The service, Peacock, will debut April 15 for customers of Comcast, NBCUniversal's parent company. Everyone else will get it July 15, just before the Olympics. There's a free version, a $5-a-month version with lots more stuff and a $10 option to remove ads. The prices are in line with what many rival services charge. The $5 version will be free for 24 million households that get TV subscriptions through Cox, or either TV or internet through Comcast. Those customers can pay $5 a month to remove ads.
NBCUniversal hopes to position Peacock as broader than the other major streaming services already out there. It will soon offer news, sports and reality TV along with shows and movies — just like a traditional broadcast TV network, but with fewer ads, at five minutes an hour.
“It's a smart move for them to try to pivot into a new space that hasn't really been tapped into yet,” said Sarah Henschel, a media analyst for IHS Markit. Peacock's stated ambitions for subscribers are, for now, smaller than those of rival Disney, however. And not everything is immediately going to Peacock. NBCUniversal will continue to send shows and movies it makes to other companies, too.
The influx of new streaming services from the country's biggest tech and entertainment companies comes as people increasingly turn away from watching live network TV and cut their cable subscriptions. These new offerings model themselves on Netflix: a catalog of movies and TV shows available whenever and wherever people want to watch, for a monthly fee. They'll have to fight for consumers' attention and money.
All the costs for streaming services add up, and surveys suggest people don't want to subscribe to all of them, especially with many existing streaming options already, including Netflix, Amazon Prime and Hulu. That's why NBCUniversal is emphasizing that Peacock comes with a free option. Prices for rivals range from $5 a month (Apple TV Plus and Quibi with ads) to $15 (HBO Max). Netflix's most popular plan costs $13.
Hulu, in which Comcast is a silent minority owner for a few more years, also has ad and ad-free options, as will Quibi, an upcoming short-video streaming service that's backed by Hollywood studios. Apple TV Plus, Disney Plus and the upcoming HBO Max from AT&T's Warner Media don't have ads at all, though AT&T has talked about having some in the future. None of them has a free option the way Peacock will.
Peacock will have 15,000 hours of programming, including original content, stuff from the NBC library like “The Office," which leaves Netflix for Peacock in 2021, and shows from other studios, too, including “Two and a Half Men." Other standout shows and movies include “Jurassic Park," “E.T. the Extra Terrestrial," the “Law and Order" universe and “Keeping Up with the Kardashians." Not all of Peacock's videos will be exclusive.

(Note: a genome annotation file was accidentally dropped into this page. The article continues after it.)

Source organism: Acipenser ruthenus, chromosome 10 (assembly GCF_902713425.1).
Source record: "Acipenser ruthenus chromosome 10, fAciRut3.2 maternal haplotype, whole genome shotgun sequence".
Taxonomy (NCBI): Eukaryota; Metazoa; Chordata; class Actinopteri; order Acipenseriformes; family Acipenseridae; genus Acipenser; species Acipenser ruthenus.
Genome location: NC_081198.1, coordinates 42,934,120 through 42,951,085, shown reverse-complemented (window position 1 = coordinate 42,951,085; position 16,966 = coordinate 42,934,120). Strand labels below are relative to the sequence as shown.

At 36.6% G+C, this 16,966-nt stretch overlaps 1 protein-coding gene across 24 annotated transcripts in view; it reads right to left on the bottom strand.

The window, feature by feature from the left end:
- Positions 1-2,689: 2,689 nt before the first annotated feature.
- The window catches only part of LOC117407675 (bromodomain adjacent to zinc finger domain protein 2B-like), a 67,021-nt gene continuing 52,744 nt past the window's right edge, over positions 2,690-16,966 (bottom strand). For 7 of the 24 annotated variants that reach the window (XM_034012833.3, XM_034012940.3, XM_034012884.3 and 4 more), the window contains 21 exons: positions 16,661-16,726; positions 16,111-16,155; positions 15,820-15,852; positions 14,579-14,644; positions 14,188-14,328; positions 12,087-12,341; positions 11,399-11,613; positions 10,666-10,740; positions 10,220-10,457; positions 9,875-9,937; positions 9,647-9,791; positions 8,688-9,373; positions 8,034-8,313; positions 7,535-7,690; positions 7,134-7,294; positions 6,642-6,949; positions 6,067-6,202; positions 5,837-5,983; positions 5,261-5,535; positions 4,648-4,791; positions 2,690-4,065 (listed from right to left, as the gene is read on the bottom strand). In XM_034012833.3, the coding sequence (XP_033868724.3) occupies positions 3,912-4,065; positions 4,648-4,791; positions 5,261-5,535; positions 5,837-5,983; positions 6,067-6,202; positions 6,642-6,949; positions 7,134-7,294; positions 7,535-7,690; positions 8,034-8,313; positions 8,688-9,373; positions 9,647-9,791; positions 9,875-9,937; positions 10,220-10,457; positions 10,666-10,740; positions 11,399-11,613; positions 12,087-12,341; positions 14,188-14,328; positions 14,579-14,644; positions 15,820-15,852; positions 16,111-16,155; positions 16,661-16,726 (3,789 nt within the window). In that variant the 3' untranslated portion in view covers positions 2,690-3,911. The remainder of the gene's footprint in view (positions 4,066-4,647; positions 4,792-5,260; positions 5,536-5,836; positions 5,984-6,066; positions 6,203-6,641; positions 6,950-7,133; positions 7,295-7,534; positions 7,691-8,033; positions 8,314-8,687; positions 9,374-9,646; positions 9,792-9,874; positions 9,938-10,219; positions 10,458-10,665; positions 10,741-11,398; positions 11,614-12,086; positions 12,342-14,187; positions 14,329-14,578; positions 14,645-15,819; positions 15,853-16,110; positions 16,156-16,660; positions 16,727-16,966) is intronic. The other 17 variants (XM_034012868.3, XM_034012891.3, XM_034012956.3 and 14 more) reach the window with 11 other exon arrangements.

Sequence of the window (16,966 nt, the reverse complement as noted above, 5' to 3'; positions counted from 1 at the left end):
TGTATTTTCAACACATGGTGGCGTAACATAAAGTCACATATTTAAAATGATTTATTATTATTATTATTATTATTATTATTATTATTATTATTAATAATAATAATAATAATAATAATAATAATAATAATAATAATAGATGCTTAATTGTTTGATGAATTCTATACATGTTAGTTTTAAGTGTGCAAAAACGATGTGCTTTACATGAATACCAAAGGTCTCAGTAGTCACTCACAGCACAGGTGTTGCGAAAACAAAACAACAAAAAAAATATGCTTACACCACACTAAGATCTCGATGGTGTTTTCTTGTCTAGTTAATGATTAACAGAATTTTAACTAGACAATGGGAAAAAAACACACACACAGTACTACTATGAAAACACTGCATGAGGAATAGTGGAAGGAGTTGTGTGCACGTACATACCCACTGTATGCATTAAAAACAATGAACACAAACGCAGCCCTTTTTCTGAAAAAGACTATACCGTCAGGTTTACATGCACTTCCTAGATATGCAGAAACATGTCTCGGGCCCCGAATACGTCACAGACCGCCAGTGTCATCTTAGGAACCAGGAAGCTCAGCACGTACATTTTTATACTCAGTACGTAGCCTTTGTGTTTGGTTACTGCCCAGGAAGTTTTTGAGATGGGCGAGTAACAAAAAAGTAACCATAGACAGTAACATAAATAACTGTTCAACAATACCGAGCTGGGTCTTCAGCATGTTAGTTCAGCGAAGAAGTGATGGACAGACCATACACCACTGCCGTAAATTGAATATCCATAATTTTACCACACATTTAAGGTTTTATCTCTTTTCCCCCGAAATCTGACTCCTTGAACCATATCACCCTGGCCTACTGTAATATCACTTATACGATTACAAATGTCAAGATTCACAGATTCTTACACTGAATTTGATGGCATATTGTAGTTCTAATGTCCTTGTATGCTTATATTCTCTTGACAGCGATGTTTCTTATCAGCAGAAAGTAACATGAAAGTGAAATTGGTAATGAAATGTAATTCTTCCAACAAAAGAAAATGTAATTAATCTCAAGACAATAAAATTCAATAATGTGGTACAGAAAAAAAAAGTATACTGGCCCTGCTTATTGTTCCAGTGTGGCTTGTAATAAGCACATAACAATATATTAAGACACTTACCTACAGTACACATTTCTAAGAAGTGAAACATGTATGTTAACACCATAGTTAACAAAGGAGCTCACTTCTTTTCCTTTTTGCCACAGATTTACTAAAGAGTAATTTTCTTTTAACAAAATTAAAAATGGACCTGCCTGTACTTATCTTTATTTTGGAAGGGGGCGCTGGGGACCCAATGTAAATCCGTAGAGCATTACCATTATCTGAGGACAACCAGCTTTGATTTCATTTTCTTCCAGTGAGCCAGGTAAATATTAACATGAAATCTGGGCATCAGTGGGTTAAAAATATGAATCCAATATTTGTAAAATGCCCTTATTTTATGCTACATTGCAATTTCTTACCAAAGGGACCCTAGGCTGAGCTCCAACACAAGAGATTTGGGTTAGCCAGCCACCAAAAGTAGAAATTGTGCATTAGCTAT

Original shows will include a series based on a true-crime podcast that stars Alec Baldwin and Christian Slater. Peacock also plans to remake sci-fi favorite “Battlestar Galactica.” And Michael Schur, the creator of “Parks and Recreation” and “The Good Place," is producing a comedy called “Rutherford Falls."
For TV shows in their first season, Peacock will let viewers watch episodes for free the day after they air. For shows that have been on longer, viewers will need to pay. The free version also offers only some of the episodes of original shows and classic favorites.
Paying subscribers will also get Premier League soccer matches unavailable on TV and late-night shows from Jimmy Fallon and Seth Meyers a few hours early. The general launch is timed to the Olympics, which start July 24 in Tokyo. NBC televises them in the U.S.
Peacock will show the opening and closing ceremonies before they are televised in prime time. It will also have three daily shows with Olympics highlights and other features. NBCUniversal is making at least some of the Olympics available for free, but it didn't immediately say how much.
Peacock will also be the exclusive streaming home to new episodes of the “Curious George” kids show and will have news programs and documentaries created for the service. Media analyst Rich Greenfield said he considers Peacock a "digital version of a broadcast network" with a better consumer experience than traditional TV.
That recalls CBS All Access, which launched in 2014 and functions in some ways as a digital version of CBS. It remains a relatively small streamer. Comcast will invest $2 billion in Peacock in its first two years of operation, and it predicts losing money for years. It says it'll break even by the fifth year. It hopes to have 30 million to 35 million U.S. accounts by 2024, along with $2.5 billion in revenue. That's small compared with Disney Plus, which is targeting 60 million to 90 million worldwide subscribers for 2024. Comcast hopes to take Peacock international down the road as well and make it available to customers of other U.S. cable companies for free.